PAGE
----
Psychology and Mental Health

Therapy is a part of the journey of life. We all, whether in therapy or not, learn and grow through it’s challenges.

Life seems to be more in the fast lane.  There are more demands on our time, on our performance in our work, our family life and in our relationships. These demands and or stressors lead to many things you may relate to some of them.

  • deadlines in the working environment
  • longer hours at work
  • stress and worry leading to sleepless nights
  • too many pick me up coffee or energy drinks
  • higher expectations within relationships
  • poor diet, grabbing on the go leading to poor digestive function
  • financial stress
  • family stress
  • not much down time to reset the clock

We could go on and on and the list would get boring and long but most of you  will have had some experience of this and can relate to some of it.

Let’s just throw into the melting pot a Pandemic, fear and self-isolations to top it all off.

Resetting the Clock!

So how do we reset the clock?

Let’s start with how we wound it up in the first place!

From a biochemical perspective, when the brain encounters trauma, it will activate the ‘fight or flight’ response (the sympathetic nervous system) as a way to try and process the event. This response is totally focused on resourcing the body to fight or flee from the threat, shuttling blood and energy to the heart, limbs and lungs, and taking it away from the brain, digestive and reproductive organs. Therefore, our capacity in fight or flight mode to interpret complex emotions, language, thoughts and concepts is actually diminished.

So if you’ve had any moments this year of feeling stressed, anxious, unmotivated, overwhelmed, confused, scattered or forgetful, know this has all been perfectly normal and expected under the circumstances.

Beyond this, our nervous system may enter another stage, called the ‘freeze’ response, where it stops trying to fight or flee and instead tries to trick or confuse a threat by freezing in place. Emotionally, this can present as feeling detached, numb, exhausted and/or disassociated. So if you have felt any of these, this is also normal, and is the result of your brain looking for a coping mechanism.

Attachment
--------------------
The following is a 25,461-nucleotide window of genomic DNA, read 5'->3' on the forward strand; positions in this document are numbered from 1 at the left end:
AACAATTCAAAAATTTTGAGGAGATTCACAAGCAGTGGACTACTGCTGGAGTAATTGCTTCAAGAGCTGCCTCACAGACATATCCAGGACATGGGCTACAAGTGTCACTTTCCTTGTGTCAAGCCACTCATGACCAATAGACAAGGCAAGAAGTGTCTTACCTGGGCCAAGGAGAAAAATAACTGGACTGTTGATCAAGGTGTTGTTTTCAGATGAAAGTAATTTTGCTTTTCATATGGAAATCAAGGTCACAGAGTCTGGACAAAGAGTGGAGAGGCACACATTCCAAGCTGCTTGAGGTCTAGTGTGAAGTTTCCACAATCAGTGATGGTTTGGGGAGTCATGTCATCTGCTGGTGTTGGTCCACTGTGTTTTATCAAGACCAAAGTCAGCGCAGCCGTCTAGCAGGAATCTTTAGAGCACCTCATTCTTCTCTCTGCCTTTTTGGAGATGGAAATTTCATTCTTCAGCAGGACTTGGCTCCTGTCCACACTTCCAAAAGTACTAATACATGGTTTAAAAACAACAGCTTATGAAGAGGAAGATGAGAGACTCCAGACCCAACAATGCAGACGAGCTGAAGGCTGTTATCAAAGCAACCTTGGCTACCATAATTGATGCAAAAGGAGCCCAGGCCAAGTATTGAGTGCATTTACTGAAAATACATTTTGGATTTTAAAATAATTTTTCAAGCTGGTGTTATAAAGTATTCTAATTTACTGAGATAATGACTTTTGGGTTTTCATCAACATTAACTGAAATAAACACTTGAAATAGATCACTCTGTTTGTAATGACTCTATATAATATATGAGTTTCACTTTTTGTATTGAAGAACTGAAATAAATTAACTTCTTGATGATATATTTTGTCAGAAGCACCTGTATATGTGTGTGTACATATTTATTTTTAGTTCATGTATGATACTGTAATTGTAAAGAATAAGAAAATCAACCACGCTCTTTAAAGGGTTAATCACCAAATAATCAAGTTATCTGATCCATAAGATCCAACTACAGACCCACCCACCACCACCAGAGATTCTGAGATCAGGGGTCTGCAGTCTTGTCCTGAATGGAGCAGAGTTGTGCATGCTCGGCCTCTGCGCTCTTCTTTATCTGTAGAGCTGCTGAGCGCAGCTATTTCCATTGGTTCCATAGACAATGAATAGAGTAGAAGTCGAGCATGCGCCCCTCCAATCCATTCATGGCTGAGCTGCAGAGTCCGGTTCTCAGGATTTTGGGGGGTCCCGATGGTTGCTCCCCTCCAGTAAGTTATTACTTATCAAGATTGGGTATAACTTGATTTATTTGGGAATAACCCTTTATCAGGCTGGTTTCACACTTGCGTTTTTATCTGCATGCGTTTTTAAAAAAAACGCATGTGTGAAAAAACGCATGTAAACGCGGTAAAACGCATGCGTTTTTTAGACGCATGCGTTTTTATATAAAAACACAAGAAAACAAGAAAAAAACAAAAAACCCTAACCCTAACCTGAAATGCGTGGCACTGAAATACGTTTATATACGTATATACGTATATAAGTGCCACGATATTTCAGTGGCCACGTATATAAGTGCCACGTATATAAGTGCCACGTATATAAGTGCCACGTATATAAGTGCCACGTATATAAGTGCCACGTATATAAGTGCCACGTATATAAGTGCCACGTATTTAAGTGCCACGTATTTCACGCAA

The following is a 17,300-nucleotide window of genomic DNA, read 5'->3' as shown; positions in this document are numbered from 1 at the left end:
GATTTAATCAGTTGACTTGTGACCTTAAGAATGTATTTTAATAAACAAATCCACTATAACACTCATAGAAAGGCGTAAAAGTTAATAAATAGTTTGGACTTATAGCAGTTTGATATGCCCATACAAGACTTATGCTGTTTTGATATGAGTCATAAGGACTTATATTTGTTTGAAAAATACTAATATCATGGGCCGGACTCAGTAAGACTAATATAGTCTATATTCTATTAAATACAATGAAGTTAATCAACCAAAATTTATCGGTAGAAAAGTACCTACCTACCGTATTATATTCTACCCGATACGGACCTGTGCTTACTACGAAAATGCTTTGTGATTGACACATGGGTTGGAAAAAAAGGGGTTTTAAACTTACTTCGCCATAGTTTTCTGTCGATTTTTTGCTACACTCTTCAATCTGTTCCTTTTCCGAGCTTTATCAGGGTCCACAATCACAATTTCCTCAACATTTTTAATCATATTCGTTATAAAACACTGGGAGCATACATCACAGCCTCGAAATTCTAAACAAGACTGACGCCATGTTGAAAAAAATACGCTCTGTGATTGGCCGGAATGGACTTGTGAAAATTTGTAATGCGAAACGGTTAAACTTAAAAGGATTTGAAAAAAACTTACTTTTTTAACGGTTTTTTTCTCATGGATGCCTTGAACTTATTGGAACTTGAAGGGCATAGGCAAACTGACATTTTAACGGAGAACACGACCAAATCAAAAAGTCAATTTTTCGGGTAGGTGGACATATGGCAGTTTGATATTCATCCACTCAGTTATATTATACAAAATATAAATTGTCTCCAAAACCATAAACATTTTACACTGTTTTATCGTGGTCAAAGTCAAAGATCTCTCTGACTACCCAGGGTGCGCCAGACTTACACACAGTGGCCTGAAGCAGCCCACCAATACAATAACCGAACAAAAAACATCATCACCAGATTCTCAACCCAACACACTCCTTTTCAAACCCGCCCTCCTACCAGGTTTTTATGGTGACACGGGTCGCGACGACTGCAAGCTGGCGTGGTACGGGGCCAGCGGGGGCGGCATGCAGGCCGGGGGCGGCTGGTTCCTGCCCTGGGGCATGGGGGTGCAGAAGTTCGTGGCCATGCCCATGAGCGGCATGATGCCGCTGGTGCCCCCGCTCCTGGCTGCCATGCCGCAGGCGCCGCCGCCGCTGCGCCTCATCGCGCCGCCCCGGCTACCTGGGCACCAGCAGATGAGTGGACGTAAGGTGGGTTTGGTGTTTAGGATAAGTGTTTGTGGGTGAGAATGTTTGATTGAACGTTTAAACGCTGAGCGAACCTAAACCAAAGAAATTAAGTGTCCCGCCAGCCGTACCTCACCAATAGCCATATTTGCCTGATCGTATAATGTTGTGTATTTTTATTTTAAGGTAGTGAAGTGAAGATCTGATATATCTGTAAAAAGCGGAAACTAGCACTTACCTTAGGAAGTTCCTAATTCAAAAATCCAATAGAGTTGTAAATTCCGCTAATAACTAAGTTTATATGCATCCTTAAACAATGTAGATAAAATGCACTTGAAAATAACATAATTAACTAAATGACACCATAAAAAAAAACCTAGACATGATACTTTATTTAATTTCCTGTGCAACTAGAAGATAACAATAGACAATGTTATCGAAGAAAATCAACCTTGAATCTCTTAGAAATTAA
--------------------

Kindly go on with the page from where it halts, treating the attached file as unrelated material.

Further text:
Returning to Baseline

It’s our aim as Natural Therapists to help the body return to its baseline we call this ‘homeostasis’ it is what we are trained and qualified to do.  It’s no good trying to put out fires with band aid solutions.

The body works in harmony with itself so treating the whole is where we need to begin.

Solidify the basics. Foundational wellness principles are of enormous benefit during these times, as they help keep the body energised and balanced. Focus on eating plenty of protein and good fats to stabilise your blood sugar, ensure you’re getting at least seven hours of rejuvenating sleep per night, move your body daily (in nature if possible) and avoid excessive consumption of nutrient-depleting sugar, caffeine or alcohol.

Feel your emotions. Allocate yourself time to be purely present with whatever emotions you’re feeling, which can help enormously to process and let them go. Simply describe the feeling, texture or sensation of the emotion, without the mind having to interpret it.

Create stillness. Quieting your mind and taking deep breathes during meditation calms an overwhelmed nervous system, helping you return to baseline. Completing this outside in nature can also offer additional stress-reducing benefits.

Make an appointment to see one of our Practitioners to help and guide you on your path to wellness.  We have a range of skilled Practitioners ready to assist you.

Meditation in Nature…

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